A Historical DX Book Review

By Jack Mann

Everyone knows that in 1957 the Soviets started the space race with the launch of the Sputnik 1. But how many of us also know that 1957 was the year the first transistorized shortwave receivers were introduced? First there was the Magnavox AW-100 and a few months later the Zenith Transoceanic Royal 1000.

In the United States, the Association of American Manufacturers of Tube Receivers was quick to see the long-term threat to their business model. And they worked together to come up with a plan to adapt their business and evolve with the changing times.

Ha ha! Just kidding you! Of course the AAMTR saw that they would have to do everything they could to keep this new product out of the hands of consumers. So they began making large financial donations to the relection campaigns of political candidates in hopes of getting laws passed to slow down or stop the spread of these new receivers.

At the same time the AAMTR launched a massive disinformation campaign aimed to convince the general public that they didn't want transistorized receivers. Through paid-for news stories that were carefully placed in newspapers, magazines, radio stations and television, transistorized shortwave radios were associated with the Red Menace. This was moderately successful with older and middle-aged DXers. For example, the August 1958 issue of the Chrome Diner DX Club's bulletin includes an editorial by Elmer Dixon titled Transistorized Shortwave Receivers are a Form of Communism.

Cover courtesy of Jack Bradbury
Other public relations and advertising campaigns were designed to persuade young DXers (who were > 99% male) that transitorized radios were evil devices full of dangerous health hazards. Using a transistorized shortwave receiver could lead a promising young DXer down the road to self-destruction. As part of that effort the book The Transistor Girls was published in March, 1959. Thousands of free promotional copies were sent out to members of DX clubs in the USA and Canada.

The main character in the book is a wholesome twenty-year-old DXer named Tony Harris who is just starting a promising career as an electronics repairman. A new family with teenage daughters (Natasha and Ivona) move to town and they DX on new transistorized receivers. The path of Tony's downfall is set up early in the book when he runs into his best friend, Ralph, at the local hamfest.

"Hey, Ralph! Have you seen those two new girls who just moved here from Maple Grove? They're both hotter than the tubes in an R-390A in July! Natasha has an AW-100 and Ivona has a really hep Royal 1000! ... Wouldn't it be fun to tune their knobs? ... I think they're fast."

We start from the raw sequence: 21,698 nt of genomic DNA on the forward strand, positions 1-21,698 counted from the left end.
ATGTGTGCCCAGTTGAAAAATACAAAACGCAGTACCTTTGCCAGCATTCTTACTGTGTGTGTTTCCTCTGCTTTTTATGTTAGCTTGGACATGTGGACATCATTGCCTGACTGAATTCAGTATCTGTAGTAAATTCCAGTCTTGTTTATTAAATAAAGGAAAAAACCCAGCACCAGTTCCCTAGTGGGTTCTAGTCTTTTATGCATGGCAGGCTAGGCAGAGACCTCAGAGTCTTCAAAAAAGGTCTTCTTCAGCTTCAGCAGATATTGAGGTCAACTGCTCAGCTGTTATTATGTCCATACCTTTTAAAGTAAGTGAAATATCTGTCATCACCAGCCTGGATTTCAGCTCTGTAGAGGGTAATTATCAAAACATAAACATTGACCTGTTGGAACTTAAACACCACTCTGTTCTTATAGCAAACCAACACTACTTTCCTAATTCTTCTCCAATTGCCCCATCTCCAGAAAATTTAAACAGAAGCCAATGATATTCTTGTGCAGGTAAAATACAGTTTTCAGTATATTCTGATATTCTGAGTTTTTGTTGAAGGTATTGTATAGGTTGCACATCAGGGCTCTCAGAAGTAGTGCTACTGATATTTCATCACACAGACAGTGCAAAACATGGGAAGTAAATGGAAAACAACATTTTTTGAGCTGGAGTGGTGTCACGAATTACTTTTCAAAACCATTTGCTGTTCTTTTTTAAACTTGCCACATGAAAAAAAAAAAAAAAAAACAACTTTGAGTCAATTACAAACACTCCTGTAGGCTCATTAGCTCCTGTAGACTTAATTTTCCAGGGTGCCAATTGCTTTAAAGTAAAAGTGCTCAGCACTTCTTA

"Tony! What are you saying!? You know transistorized radios aren't what God intended us to DX with. Those girls could be part of the Red Menace."

"Well ... the girls do have a strange accent. But it's kind of cute. There's no harm in being friends with them."

"No harm? Did you hear about that guy in Maple Grove?"

"Uh ... no, I didn't."

Fred Morris heard this from his cousin. A couple of his buddies were over in Maple Grove last weekend. Everyone was talking about it at the Soda Shack there.

So ... What happened?

"This guy DXed with those girls one evening on those ... those ... tran-sis-tor-ized shortwave radios. He was listening with headphones and there was that background hiss from the transistors ... He ... went ... deaf!"

"What?! You're shucking me. Aren't you, Ralph? Aren't you?"

"I wish I was, Tony. But's that's the truth ... He'll never DX again!"

"Wow ... never DX again ... Well, things could change. Maybe someone will invent a machine that listens to things like CW and RTTY and translates it into words printed on something like a TV screen. Then a deaf person could still DX."

"Tony! Listen to yourself! Just thinking about those transistor girls is causing you to say crazy things!"

Despite Ralph's warnings and several other ominous events Tony continues to see Natasha and Ivona and begins DXing with them in the evenings after work. He does insist that they listen together with the built-in speakers on the Royal 1000.

As the next few months pass, Tony's friends and family see a change come over him. Then one Saturday when Tony stops by the Soda Shack the guys tell him that he's no longer welcome to sit with them. "He's not the same Tony", says Ralph. Joe Bonfatto adds, "I wouldn't trust him in the same room with my QSL collection."

The next day Natasha and Ivona's family moves out of town. But it's too late for Tony. On Monday morning he's fired from his job at Mr. Hendrick's Repair Shop and on Wednesday he gets home to find that his parents have changed the locks to the house and placed his possessions in a few boxes on the doorstep. The tragic tale ends a few pages later as Tony tries to pawn his Q-Multiplier to buy food.

The AAMTR might have succeeded if they had limited the moral lesson to the evils of transistorized radios. But the people behind the book thought they could better get their message across by connecting transistorized radios with other immoral behaviors, like premarital sex. Which is why the book contained several wild fetish-laced sex scenes involving Tony, the two girls, and the radios. But those pages, of course, were the ones that teenage male DXers read over-and-over-and-over until all they could think of was getting their own transistorized shortwave radios.

So the next time you run into a septuagenarian DXer, ask him about what motivated him to buy his first transistorized radio. I know why I bought mine.